Essays boost case for women in diaconate

Phyllis Zagano is seen in her office Aug. 2. (CNS/Gregory A. Shemitz)
This article appears in the Women deacons feature series. View the full series.

Edited by Phyllis Zagano
Published by Liturgical Press, 270 pages, $24.95

Thanks to the recently constituted Study Commission on the Women's Diaconate, the topic of women deacons is receiving renewed attention and interest. Women Deacons?: Essays with Answers clearly shows, however, that the question is not new. In recent decades, some of the leading historians and theologians in the world have explored the history of women deacons in-depth. Of the 10 scholars represented in this collection, three are original members of the International Theological Commission: Yves Congar, Philippe Delhaye and Cipriano Vagaggini.

Today, the most notable contributor to Women Deacons? is its editor, Phyllis Zagano. A columnist for NCR and researcher at Hofstra University, Zagano is the leading scholar and most prolific writer in the world on women deacons. And she is also the only woman from the Western Hemisphere named to the 12-member papal commission.

Remarkably (and I'd say providentially), these essays were published just two weeks before the female leaders of the International Union of Superiors General requested the commission and Pope Francis agreed to establish it.

Related: "Francis to create commission to study female deacons in Catholic church" (May 12, 2016)

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The 12 essays were originally written and published between 1969 and 2011, but several now appear in English for the first time. They tackle the major questions that the commission will surely examine: When and where did women deacons exercise their ministry, in what ministries did they serve, and what was the nature of their ordination?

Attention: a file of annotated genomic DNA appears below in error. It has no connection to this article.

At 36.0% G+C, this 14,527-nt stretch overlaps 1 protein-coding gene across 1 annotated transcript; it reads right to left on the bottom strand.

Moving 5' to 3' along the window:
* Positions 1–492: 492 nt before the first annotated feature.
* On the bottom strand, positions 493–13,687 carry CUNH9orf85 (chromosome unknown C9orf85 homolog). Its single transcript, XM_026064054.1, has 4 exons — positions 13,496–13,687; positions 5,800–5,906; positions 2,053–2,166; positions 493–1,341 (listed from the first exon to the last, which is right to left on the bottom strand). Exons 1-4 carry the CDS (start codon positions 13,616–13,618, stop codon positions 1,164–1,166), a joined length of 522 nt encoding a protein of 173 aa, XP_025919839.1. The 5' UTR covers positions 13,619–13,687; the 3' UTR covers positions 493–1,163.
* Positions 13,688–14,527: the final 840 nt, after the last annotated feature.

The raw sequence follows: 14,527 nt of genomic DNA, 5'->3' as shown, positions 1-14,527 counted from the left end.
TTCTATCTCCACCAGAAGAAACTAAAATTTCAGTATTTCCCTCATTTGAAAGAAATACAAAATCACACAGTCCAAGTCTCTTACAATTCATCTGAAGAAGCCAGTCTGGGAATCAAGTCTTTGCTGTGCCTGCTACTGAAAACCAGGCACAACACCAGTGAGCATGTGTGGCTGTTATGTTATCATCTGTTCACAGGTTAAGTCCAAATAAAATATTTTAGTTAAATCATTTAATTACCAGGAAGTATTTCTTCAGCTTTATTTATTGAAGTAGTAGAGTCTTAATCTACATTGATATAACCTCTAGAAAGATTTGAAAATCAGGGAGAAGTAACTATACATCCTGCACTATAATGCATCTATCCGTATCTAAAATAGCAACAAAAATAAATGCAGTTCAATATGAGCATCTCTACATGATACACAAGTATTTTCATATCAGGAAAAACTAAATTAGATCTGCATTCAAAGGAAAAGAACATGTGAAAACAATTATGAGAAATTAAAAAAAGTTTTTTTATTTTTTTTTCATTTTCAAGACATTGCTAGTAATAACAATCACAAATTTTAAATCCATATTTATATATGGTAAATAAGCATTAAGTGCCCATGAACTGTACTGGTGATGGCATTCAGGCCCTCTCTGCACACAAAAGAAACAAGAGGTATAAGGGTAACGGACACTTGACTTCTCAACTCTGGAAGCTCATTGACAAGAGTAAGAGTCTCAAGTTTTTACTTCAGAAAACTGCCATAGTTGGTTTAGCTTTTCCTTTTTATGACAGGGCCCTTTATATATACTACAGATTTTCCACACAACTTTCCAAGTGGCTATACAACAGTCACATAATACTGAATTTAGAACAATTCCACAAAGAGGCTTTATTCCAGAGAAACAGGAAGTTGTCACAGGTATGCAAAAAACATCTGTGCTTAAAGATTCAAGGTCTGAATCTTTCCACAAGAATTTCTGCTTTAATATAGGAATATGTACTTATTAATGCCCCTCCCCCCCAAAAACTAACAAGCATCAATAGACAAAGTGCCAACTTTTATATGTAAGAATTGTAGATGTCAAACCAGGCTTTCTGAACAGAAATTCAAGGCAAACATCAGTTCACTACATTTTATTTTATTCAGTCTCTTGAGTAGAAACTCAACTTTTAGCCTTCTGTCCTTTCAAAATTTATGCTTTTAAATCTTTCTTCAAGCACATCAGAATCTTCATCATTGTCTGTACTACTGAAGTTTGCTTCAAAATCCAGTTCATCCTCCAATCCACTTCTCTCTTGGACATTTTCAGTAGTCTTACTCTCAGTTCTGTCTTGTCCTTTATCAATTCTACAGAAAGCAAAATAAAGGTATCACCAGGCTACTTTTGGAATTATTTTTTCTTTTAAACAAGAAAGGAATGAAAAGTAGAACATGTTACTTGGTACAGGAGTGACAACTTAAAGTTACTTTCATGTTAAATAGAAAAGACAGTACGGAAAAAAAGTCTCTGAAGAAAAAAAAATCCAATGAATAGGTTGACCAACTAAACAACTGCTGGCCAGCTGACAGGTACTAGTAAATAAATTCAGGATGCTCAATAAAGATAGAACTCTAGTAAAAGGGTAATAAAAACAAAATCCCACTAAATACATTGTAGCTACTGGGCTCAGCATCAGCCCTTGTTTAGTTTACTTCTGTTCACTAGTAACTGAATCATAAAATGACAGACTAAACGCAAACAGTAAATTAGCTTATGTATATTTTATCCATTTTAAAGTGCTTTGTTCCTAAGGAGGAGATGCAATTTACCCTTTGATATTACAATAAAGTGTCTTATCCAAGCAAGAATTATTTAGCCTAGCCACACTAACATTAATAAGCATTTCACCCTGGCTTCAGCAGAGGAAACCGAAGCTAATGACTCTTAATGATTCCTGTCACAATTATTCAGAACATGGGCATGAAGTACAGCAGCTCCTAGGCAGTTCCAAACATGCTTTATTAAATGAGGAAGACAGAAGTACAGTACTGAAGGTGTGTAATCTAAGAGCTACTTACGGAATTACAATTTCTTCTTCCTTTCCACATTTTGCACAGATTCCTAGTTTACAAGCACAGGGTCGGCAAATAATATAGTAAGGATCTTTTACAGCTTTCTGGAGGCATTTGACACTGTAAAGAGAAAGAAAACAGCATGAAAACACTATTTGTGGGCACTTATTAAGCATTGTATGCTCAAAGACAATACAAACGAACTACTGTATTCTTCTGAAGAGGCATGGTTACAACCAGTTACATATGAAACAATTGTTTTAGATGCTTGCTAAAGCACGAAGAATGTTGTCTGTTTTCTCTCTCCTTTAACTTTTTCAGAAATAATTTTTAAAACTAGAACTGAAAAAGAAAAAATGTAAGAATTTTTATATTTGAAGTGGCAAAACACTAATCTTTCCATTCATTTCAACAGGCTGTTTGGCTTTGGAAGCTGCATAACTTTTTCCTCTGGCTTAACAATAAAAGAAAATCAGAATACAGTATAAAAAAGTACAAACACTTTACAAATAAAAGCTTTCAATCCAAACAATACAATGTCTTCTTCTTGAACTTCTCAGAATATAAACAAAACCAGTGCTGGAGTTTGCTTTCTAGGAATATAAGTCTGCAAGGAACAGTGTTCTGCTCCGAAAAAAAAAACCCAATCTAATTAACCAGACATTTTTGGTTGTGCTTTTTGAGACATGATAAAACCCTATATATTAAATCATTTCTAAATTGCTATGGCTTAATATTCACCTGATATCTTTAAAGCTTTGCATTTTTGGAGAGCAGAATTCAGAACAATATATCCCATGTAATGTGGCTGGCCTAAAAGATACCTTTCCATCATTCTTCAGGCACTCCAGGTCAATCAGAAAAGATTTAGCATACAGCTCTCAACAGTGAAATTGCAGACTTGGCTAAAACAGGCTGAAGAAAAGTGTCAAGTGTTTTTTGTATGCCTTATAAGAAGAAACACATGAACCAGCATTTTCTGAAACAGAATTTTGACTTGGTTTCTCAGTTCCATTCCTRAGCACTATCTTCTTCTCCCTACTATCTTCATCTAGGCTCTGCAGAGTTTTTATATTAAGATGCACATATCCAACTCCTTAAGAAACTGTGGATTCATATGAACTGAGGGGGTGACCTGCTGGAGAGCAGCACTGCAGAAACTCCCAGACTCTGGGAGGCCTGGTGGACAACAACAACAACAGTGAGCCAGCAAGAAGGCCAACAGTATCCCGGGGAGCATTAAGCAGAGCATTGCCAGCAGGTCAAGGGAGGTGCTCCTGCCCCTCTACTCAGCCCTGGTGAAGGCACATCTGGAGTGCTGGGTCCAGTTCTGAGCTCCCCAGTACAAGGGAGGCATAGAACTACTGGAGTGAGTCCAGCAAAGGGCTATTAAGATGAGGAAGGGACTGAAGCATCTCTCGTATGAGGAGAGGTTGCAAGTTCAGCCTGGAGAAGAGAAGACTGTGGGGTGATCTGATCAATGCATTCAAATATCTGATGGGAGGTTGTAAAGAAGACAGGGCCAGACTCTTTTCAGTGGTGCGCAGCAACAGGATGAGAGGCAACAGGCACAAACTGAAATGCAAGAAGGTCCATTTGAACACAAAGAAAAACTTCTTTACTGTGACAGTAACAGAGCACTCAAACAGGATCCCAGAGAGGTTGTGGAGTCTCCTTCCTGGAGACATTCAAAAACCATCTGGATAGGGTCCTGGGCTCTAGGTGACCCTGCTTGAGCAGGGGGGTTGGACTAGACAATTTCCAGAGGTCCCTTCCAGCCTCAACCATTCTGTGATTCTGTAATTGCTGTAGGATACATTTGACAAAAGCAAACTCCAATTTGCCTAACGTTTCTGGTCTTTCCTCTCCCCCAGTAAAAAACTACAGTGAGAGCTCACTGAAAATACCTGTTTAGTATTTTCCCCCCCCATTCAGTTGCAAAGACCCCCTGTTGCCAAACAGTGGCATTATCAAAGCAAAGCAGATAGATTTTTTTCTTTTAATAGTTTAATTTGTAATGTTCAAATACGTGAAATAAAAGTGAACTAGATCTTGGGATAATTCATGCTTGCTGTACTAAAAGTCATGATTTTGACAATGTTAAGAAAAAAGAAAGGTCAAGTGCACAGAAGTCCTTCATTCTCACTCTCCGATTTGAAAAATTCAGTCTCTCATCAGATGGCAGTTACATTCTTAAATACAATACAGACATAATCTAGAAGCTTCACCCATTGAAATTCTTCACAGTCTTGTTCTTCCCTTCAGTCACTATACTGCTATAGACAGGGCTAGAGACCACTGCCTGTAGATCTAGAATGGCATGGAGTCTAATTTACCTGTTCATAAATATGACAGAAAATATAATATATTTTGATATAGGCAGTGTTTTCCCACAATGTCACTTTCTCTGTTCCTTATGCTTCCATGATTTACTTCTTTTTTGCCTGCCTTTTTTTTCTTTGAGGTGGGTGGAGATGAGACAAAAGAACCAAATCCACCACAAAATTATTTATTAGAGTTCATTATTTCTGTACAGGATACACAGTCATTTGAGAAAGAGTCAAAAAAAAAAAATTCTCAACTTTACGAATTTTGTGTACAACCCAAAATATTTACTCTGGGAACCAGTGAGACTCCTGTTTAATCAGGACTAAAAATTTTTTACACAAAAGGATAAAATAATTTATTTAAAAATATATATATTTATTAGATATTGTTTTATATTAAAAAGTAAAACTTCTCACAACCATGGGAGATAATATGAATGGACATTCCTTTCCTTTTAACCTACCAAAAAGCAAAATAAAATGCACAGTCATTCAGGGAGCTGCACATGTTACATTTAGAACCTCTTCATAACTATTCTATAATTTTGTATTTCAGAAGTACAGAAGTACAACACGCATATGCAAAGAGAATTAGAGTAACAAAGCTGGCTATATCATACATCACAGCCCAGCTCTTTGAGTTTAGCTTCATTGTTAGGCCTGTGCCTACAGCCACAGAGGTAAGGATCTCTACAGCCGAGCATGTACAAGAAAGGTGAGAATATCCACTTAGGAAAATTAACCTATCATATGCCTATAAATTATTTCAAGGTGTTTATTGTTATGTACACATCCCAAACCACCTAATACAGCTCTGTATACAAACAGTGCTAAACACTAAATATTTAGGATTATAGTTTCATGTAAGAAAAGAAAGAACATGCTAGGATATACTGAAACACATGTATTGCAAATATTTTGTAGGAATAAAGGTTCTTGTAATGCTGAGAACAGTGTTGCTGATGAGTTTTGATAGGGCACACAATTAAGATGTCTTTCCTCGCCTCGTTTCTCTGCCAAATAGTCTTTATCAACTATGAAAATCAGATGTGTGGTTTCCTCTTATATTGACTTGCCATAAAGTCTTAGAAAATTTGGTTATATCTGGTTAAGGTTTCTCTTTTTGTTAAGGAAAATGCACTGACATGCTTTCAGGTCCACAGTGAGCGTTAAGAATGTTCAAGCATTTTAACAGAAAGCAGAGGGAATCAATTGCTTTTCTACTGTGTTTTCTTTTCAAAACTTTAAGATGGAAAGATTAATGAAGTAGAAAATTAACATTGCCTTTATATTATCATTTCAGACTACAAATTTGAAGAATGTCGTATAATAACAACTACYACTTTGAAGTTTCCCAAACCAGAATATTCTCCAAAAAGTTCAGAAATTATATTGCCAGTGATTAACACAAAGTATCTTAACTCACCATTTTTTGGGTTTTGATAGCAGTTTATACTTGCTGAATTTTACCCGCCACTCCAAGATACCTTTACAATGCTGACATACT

The authors analyze the numerous historical references to women deacons in epigraphs, letters, chronicles, pastoral manuals, legislative texts, the writings of bishops and popes, and even ancient ordination rites. A few of the essays (notably those by Congar, Delhaye, Corrado Marucci and Peter Hünermann) also look to the future and explore the possibility of women again serving as deacons.

A consensus exists among these authors that women were sacramentally ordained as deacons and could be today, but that does not mean the reader is exposed to only one viewpoint. The research and analysis in these essays is meticulous, nuanced and fair. The authors not only highlight the strong evidence in support of their position, but also address the complexity and contradictions within the historical record.

One of the finest essays in this regard is by Marucci, an Italian Jesuit. A professor of biblical exegesis at the Pontifical Oriental Institute in Rome, Marucci synthesizes the major historical studies on women deacons and convincingly argues that it is "highly probable" that women deacons received a sacramental ordination. It is a precious resource made available in English for the first time.